Finding a good penetration testing firm may be challenging, but you can follow the advice we gave in another post. Once you found a capable company, it becomes an excellent supplement to your overall cybersecurity effort. If you found an excellent pentesting team, chances are they will hack you a few times no matter how hard you tried. First, it will be some network vulnerability, then some legacy web app, then social engineering. It is OK: after all, this is what you pay them for.
However, after getting a pentesting report from them and making all recommended fixes and adjustments, you will see the change. At a point, after a few pentests, you will find yourself in an unusual position where your pentesting firm praises your effort and recommends raising the bar and trying out more sophisticated red teaming exercises instead of classic pentesting ones.
4. Everyone pays high insurance premiums, and you don’t
Cybersecurity insurance is an excellent thing. It is even better when you have it. It is best if you have it and do not use it. There is a catch, though: in recent months, as cybercriminals have increased the volume of their operations, cyber insurance premiums have skyrocketed.
When cyber insurance just popped up a few years ago, it was as inexpensive as it was unpopular. Until about five years ago, an average organization’s chances of getting hacked were relatively low. Ransomware has changed the game. If before, to get hacked, you needed to do something valuable or important, now the only prerequisite is an internet connection. Nowadays, cybercriminals don’t spend time selecting targets. Instead, they hack everything they can and figure out how to get the ROI later.
During the last six months, the 50% increase in ransomware (and a constant 9% monthly increase in the first quarter of 2021) has changed the insurance pricing. If before virtually everyone could afford the cyber insurance with zero due diligence, now you will have to pay much higher – in some cases tenfold – premiums to get it. Insurance underwriters are working hard to incorporate the change in the risk landscape into their companies’ products, and the changes are not in your favor.
Unless, of course, you can demonstrate that your cybersecurity risks are significantly lower than those of their other clients. Proper risk management results in lower residual risks left to insure, which means lower premium payment. The logic is simple: show the insurance company that you did your homework, and they will provide you the same coverage for a lower fee.
5. When you finally get hacked, it is not a big deal
As every security professional knows, getting hacked is not a matter of if; it is a matter of when. Accepting an incident’s inevitability is a simple truth one has to adopt early in a career to avoid many disappointments that follow. In the end, amateurs try not to get hacked. Professionals try not to stay hacked.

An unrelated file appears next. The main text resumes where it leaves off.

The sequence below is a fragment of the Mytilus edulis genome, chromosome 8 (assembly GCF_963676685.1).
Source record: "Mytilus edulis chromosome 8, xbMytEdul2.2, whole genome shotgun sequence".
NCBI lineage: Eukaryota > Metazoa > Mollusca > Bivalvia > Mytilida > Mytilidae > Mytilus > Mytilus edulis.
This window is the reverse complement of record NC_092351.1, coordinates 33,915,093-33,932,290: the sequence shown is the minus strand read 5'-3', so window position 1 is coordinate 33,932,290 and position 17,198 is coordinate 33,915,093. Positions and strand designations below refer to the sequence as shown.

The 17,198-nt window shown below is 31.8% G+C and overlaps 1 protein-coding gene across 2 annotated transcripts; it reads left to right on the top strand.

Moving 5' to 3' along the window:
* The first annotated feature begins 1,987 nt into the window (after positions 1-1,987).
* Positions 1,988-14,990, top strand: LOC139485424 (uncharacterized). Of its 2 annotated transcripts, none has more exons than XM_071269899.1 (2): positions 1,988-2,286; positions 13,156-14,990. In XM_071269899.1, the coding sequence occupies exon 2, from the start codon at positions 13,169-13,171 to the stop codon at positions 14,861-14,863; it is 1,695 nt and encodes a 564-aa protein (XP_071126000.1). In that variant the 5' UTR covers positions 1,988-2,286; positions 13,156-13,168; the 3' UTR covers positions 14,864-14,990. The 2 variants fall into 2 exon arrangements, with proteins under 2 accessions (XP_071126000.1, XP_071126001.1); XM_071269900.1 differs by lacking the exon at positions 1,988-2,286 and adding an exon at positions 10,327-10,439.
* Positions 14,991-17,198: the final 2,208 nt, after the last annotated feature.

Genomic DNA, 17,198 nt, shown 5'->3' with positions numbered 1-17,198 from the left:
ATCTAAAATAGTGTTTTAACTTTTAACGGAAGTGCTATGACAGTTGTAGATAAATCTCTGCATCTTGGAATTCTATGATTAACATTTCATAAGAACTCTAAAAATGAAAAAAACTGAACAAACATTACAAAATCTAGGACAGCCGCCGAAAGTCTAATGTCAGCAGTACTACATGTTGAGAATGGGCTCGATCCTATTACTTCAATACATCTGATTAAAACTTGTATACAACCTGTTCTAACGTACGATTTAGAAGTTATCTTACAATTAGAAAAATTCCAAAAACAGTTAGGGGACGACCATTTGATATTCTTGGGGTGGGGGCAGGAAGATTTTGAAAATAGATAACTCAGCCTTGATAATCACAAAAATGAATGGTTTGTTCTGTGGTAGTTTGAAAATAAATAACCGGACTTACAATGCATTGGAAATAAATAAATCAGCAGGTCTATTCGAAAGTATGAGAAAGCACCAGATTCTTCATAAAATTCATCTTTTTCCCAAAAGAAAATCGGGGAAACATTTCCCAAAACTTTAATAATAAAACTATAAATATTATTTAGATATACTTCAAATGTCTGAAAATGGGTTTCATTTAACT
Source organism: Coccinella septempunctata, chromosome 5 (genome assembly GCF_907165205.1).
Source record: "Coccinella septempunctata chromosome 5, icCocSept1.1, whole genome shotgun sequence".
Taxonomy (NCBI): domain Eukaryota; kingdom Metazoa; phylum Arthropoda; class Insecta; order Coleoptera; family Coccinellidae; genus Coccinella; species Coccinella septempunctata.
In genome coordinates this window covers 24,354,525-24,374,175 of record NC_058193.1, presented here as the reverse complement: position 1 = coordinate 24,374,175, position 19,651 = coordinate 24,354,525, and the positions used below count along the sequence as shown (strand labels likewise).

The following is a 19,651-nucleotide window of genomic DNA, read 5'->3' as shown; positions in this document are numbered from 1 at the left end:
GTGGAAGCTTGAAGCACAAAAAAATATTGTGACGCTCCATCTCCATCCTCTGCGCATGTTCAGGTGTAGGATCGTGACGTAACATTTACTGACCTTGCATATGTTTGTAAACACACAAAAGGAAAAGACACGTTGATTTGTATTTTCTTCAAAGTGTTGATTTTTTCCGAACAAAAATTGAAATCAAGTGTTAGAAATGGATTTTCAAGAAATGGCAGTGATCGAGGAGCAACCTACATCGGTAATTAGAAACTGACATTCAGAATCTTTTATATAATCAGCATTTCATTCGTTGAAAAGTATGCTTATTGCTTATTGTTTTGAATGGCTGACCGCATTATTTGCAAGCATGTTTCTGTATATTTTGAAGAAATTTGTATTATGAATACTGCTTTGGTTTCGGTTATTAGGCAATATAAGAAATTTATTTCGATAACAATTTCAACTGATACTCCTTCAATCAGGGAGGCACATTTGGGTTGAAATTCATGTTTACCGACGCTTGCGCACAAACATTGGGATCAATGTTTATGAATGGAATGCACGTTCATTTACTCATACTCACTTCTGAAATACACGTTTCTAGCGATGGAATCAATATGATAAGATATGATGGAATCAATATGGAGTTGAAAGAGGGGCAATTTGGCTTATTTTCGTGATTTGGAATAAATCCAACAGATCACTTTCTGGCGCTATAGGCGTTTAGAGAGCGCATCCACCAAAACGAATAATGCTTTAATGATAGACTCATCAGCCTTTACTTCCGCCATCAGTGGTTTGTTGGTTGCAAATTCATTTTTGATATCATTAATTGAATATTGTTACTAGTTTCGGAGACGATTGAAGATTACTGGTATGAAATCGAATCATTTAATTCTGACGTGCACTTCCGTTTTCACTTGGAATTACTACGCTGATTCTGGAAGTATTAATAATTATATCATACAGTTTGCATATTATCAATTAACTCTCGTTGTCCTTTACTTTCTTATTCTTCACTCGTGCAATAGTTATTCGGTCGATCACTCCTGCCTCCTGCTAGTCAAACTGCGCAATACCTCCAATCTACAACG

So, if you did everything just about right when the day comes, you come prepared. You have your security operations in place to indicate and localize the incident. Your incident response team, in-house one or a contractor, are ready to engage. All employees know how to deal with the temporary unpleasantness of the crisis. Lawyers have their law enforcement contacts at their fingertips. Top managers and PR have the texts ready for release. The red-teaming folks are prepared to learn from the occasion and incorporate it into their regular exercises. And the most important of all is that everyone, including you, has lower stress levels along the way.
Of course, these are just the five most straightforward steps you can take to demonstrate the return on your security investment. A proper application of cybersecurity economics will allow you to streamline this process and integrate it into your general management planning and reporting processes.
We at BSG are always happy to help you with your strategic security planning and optimizing your cybersecurity investment. While throwing money at the problem never really helps in this industry, we know that this is what many companies constantly do. Unfortunately, there is plenty of vendors and products that have this as the business model. Optimal security investment always needs a solid economic background lacked by many CISOs.
We help organizations build the necessary strategic awareness about cybersecurity economics at the top management level and assist security managers apply it in practice. To know more about our strategic cybersecurity workshop, get in touch by email at [email protected].